Minimise Arc Flash risk with 6 step guide, including Arc Flash garments
Cable strikes are a real danger for teams employed in breaking ground every day. There are an estimated 60,000 strikes of underground cables every year in the UK, representing a growing problem for those in the utility sector as employees suffer injuries and companies lose time and money.
Personal Protective Equipment (PPE), including Arc Flash protective garments, is an excellent last line of defence against these dangers, but what about trying to prevent incidents in the first place? There are several practical things your company can do to minimise the risk of a cable strike.
Knowing what you’re going to do immediately lowers risk for any team. Good planning incorporates all elements of the work ahead, including ensuring that your team have correct drawings and drawing legends to understand the area. These drawings are just the first step and should be used as a guide for your team to make their own survey of the area which may include more recent works.
Another pivotal aspect of planning is marking out the other services within the working area to make sure you know where other cables area, up to and including LV street light supplies.
2. Safe Digging Practices
Your team should create an exclusion zone around the starting surface and begin work with under mining. This removes the risk of striking cables just below the surface with mechanical plant equipment. Cables and services should also be protected when they’re exposed by maintaining an exclusion zone until the work is completed. It should go without saying that all operatives must be supplied with the correct permits to dig and that their areas of work should be clearly marked out by barriers and fencing to protect the public.
It’s the responsibility of you and your team to report anything unexpected or unusual to the relevant service providers or authorities. For instance, if there are services installed in the area that you didn’t expect to find there, that must be reported as the plans are incomplete and potentially dangerous. If you caused any damage, you must report that immediately too.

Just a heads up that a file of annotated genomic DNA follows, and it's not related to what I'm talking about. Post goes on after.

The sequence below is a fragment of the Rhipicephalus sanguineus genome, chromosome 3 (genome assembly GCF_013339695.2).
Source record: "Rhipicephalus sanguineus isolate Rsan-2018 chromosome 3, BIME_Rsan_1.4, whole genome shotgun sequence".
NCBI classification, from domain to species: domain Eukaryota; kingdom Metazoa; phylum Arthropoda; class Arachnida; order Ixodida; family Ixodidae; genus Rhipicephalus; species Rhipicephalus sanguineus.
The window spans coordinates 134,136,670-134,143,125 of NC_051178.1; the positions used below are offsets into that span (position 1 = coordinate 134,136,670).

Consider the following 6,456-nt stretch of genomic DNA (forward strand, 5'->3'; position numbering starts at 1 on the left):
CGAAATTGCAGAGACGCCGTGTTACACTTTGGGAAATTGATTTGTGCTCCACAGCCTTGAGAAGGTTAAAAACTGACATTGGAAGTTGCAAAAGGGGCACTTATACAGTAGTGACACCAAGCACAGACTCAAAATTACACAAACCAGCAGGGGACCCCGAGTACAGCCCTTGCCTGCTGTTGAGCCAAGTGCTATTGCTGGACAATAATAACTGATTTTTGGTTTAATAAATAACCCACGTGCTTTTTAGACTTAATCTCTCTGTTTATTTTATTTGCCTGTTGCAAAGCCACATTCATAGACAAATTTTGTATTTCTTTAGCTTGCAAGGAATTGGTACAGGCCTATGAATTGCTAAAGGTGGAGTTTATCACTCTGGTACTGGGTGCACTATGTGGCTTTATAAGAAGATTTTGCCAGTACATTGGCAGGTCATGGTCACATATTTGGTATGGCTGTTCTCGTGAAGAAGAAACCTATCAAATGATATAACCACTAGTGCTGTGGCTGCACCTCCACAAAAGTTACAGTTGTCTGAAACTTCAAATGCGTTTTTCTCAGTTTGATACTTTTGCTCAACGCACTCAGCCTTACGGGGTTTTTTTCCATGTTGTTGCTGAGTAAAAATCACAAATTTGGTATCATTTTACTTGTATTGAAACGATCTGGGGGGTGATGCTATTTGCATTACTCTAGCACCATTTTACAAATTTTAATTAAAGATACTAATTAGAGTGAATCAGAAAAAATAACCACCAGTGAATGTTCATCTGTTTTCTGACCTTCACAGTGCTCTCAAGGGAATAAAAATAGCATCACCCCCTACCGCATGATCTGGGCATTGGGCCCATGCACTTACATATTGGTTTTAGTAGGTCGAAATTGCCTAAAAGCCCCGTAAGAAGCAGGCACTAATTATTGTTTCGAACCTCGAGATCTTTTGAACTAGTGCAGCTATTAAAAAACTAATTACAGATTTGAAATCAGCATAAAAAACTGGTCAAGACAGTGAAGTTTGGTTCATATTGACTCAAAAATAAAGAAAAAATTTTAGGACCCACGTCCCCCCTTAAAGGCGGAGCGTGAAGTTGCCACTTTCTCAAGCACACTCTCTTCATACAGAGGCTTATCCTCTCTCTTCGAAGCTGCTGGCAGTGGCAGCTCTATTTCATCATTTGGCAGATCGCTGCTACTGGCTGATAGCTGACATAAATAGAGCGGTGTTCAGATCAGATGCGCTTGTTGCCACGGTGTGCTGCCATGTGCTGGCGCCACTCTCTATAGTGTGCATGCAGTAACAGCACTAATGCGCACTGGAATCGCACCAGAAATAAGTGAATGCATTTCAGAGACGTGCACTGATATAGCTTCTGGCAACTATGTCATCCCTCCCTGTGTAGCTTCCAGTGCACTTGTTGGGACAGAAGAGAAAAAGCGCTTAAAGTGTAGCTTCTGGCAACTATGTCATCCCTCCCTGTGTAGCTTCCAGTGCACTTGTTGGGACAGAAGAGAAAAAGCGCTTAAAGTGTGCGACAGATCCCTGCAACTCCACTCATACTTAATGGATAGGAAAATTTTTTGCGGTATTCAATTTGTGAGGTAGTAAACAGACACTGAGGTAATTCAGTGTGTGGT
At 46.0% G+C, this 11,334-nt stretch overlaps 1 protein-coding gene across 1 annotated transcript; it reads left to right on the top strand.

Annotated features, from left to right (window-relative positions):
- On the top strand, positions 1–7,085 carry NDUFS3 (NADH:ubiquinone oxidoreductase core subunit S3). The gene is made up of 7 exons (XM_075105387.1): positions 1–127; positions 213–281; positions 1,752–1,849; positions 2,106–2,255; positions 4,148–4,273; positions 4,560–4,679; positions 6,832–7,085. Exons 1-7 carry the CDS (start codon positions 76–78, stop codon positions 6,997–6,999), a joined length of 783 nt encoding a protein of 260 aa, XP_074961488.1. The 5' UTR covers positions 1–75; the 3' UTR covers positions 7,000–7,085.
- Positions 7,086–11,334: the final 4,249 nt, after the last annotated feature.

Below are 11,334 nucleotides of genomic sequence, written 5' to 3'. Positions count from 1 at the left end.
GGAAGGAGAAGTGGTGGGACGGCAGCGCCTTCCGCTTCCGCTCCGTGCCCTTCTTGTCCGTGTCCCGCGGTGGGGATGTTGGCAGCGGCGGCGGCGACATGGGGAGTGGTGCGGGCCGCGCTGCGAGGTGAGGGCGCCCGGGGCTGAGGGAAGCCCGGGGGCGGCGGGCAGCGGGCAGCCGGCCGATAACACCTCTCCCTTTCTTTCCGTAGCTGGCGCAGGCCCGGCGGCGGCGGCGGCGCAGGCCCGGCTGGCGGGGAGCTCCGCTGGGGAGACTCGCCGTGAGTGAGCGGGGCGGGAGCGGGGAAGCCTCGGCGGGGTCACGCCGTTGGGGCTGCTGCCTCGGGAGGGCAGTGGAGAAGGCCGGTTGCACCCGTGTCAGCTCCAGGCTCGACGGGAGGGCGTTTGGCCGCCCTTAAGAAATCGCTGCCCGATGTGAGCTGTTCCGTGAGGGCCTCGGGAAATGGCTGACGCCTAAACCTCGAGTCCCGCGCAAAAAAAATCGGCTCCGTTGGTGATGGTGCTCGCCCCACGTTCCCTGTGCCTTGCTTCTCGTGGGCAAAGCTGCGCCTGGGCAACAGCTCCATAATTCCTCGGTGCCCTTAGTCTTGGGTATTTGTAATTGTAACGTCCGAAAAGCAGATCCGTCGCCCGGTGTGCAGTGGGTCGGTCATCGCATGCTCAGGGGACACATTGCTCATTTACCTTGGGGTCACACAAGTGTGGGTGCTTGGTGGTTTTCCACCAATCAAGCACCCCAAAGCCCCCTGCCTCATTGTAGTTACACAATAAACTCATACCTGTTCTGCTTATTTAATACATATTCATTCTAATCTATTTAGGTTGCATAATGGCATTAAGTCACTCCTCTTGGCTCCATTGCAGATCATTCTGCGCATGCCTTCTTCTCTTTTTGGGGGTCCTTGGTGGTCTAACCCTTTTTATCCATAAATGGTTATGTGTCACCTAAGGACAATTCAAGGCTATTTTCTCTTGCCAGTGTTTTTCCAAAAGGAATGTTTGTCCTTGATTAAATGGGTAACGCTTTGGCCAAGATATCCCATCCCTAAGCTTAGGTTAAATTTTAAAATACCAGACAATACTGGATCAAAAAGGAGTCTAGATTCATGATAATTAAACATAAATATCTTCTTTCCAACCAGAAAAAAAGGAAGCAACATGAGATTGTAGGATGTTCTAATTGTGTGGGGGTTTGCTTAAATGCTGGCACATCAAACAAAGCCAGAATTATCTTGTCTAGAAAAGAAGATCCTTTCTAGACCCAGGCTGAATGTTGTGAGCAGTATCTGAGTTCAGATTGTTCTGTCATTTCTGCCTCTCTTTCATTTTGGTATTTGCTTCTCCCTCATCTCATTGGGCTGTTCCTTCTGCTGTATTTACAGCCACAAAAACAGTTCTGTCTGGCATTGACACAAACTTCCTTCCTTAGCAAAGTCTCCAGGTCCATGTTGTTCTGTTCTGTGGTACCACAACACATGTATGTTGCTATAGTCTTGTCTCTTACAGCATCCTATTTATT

4. Working Sensibly
Promote a culture of working that uses the common sense of the operatives. Ensuring that access to and from excavations is secure and doesn’t use any of the exposed services as a stepping stone is simple yet is sometimes ignored by those in a hurry. Equally, service marks can be covered up by excavated materials which, in the worst-case scenario, leads to your operatives working blindly towards a hazard. Undue speed is one of the most dangerous aspects of breaking ground. Working diligently and utilising all knowledge keeps your operatives safe, so ensure that there is enough time to complete any works and that a culture of safe working practices prevail.
5. Training Implementation
It’s all very well for your team to sit in seminars learning about safe working practices. It’s quite another to put these practices into effect in the field. Taking part in training can be assessed easily, but how can you be certain that safety information about breaking ground is being used when your team is at work? You need to have a robust system of ensuring that knowledge application is used while at work and that any gaps in understanding are plugged.
6. Supply Correct PPE
Ensure that your last line of defence is effective by supplying the correct PPE in the correct size to your team. Once you’ve undertaken your risk assessments, it’s vital that the right Arc Flash garments and other equipment is used to ensure the safety of your operatives during their work. The risk of cable strikes can be minimised, but you still need to invest in appropriate protective clothing and equipment for your team – just in case.Back